Competitor Takes Over Verizon's West Virginia Landlines; Complaints Drop Nearly 70%

from the service-level:-abandonment dept

Verizon’s service record has been less-than-stellar over the years. The increased scrutiny it faced after it decided it wouldn’t restore copper line service to New Yorkers whose connections were destroyed by Hurricane Sandy resulted in it partially walking back that decision. It was also recently ordered to turn over cost data on its copper lines (as compared to the wireless service it was trying to push these customers to switch to) by the New York Public Service Commission. This followed its original response to the FOI request, which was nothing but page after page of retracted data.

It’s no secret Verizon would prefer its customers to switch to its wireless Voicelink, which contains profitable data and voice caps. This is something it has in common with other major service providers like AT&T. It sometimes appears Verizon is waging a war of attrition against its customers in hopes of shedding those subscribed to services it no longer wishes to support while pushing others towards more profitable, but inferior, services.

Evidence of this approach recently surfaced in West Virginia, where a competing company had taken over Verizon’s former service area. The net result? A nearly 70% drop in complaints. (via BroadbandReports, Karl Bode’s other home)

Nearly four years after taking over Verizon’s West Virginia landline operations, Frontier Communications has expanded broadband access to roughly 176,000 households and seen consumer complaints drop by nearly 70 percent.

The state set down a list of requirements when Frontier took over, including instructing it to invest nearly $300 million to build out the network and improve service quality. Frontier did both, and well ahead of schedule. Frontier was required to hit 85% broadband coverage by the end of this year. At this point, it has already hit 88%, well over Verizon’s mark of 62% when Frontier took over. It has also added a 2,600-mile fiber optic transport system which has increased speed and reliability on the network.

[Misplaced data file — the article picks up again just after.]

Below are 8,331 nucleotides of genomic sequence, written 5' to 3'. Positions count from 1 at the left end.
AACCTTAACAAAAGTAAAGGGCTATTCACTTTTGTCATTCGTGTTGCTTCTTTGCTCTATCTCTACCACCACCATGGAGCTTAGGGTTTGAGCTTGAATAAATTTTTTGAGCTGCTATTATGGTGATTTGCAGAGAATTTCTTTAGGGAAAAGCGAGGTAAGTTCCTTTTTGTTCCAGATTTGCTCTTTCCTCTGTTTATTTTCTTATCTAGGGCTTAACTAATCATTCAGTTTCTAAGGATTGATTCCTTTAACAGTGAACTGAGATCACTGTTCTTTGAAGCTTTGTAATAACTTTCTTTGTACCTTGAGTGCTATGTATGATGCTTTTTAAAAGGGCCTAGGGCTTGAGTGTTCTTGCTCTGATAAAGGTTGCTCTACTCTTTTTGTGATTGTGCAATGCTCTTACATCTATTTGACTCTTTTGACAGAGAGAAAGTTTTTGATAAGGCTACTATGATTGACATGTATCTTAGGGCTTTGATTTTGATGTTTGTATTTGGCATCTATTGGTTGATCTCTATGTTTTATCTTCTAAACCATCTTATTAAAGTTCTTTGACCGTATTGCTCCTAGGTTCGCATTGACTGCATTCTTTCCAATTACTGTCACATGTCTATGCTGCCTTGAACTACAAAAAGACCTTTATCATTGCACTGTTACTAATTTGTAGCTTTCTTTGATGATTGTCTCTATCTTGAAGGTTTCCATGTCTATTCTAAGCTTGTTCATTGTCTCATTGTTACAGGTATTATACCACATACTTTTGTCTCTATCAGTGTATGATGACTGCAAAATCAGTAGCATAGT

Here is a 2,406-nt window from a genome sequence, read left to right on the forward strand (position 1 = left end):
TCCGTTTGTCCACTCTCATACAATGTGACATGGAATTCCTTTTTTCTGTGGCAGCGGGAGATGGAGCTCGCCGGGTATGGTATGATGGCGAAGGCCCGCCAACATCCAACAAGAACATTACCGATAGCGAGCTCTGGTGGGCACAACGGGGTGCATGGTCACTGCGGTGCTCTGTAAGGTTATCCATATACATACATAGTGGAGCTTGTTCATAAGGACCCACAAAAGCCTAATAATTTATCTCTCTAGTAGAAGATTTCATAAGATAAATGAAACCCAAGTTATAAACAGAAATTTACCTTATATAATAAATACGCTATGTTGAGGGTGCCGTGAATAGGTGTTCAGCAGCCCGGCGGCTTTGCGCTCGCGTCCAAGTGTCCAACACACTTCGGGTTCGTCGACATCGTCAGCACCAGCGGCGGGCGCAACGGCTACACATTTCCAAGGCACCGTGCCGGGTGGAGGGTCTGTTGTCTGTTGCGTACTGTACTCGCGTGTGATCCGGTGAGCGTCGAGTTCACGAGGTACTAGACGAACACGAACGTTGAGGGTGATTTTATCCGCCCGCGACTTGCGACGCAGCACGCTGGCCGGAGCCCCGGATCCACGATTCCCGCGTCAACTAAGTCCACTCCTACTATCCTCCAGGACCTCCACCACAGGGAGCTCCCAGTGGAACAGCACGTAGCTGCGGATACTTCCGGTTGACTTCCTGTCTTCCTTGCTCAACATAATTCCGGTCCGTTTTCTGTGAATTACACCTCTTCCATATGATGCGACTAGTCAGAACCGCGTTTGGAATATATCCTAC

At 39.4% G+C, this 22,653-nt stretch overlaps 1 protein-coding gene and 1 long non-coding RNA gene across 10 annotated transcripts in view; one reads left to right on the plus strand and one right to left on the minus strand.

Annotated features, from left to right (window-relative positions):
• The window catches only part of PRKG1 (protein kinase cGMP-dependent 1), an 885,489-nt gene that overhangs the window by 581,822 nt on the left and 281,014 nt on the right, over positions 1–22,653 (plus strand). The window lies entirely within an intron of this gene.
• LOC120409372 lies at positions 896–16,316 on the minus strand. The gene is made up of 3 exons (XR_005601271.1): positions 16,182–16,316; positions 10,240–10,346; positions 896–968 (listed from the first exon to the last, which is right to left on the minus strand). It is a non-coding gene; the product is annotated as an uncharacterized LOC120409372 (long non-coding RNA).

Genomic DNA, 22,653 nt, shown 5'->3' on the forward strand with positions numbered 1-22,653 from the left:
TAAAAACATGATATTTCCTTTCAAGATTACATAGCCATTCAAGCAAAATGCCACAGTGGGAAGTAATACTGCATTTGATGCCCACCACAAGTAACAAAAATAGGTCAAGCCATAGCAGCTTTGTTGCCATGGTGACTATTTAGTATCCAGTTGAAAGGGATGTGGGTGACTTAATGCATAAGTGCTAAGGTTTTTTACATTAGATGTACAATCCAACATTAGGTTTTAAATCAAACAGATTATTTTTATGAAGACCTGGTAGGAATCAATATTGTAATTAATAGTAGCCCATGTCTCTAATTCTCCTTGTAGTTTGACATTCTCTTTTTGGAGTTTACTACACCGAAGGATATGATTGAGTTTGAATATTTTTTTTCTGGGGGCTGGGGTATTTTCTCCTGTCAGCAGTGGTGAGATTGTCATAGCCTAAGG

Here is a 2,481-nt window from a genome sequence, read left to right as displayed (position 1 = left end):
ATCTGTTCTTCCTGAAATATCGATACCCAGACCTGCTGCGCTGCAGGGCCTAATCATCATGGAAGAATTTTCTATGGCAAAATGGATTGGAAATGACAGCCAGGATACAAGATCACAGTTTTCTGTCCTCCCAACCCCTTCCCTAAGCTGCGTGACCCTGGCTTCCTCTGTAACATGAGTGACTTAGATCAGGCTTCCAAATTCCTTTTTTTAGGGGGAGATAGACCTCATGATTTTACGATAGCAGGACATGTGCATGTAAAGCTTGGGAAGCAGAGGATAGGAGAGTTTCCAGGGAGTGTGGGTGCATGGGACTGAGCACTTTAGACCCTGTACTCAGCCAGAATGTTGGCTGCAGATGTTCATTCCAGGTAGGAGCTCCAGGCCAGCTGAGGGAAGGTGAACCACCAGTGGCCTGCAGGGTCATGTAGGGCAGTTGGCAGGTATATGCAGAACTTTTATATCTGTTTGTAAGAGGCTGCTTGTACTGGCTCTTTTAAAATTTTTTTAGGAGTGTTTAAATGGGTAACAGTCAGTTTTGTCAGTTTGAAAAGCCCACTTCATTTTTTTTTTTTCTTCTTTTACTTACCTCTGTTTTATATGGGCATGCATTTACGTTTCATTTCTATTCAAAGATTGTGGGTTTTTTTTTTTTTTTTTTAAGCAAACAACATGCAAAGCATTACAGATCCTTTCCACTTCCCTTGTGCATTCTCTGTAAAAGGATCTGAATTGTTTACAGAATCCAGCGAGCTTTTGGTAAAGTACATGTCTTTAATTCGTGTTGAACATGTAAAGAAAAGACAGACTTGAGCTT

But before we start inscribing Frontier’s name on the Company of the Year trophy (remember: Frontier spent a bit of time pushing for data caps), it’s important to note how little Frontier would have actually had to do to improve on Verizon’s service level. As Karl Bode pointed out in the Techdirt back room, any company taking over that provided a minimum of competence and care would likely have seen the same level of improvement.

According to Bode, Verizon’s “service” in the Charleston area rarely approached the lower rungs of “awful,” and more frequently resembled complete abandonment. Verizon service members would throw garbage bags over outdoor equipment to “protect” them from the elements, service calls routinely went unanswered for days and the service techs themselves were further handicapped by the company’s refusal to provide them with the proper tools and equipment. This abysmal service record helps explain the list of requirements the state’s Public Service Commission handed to Frontier when it took over the territory.

In the end, though, it still looks like a win for Charleston residents. They’re getting faster, more reliable service in more areas. But it also looks like a win for Verizon, which was able to ditch some landline territory it clearly had no interest in maintaining.

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Comments on “Competitor Takes Over Verizon's West Virginia Landlines; Complaints Drop Nearly 70%”

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Skeptical Cynic (profile) says:

Sorry but no wins here.

Sudo-monopolies help no one in a developed system, except those seeking to keep monopoly prices.

Frontier only provided the most basic level and was rewarded for it. But should a paid org be rewarded for providing water and bread while the rest of the country is able to enjoy ham and cheese sandwiches?

Anonymous Coward says:

Wish someone competent would take over my DSL circuits...

For years now, the DSL service where I live has been degrading at the hands of AT&T. Several times in the recent years I have been told by service techs that the remote equipment is faulty and failing, and in need of replacement.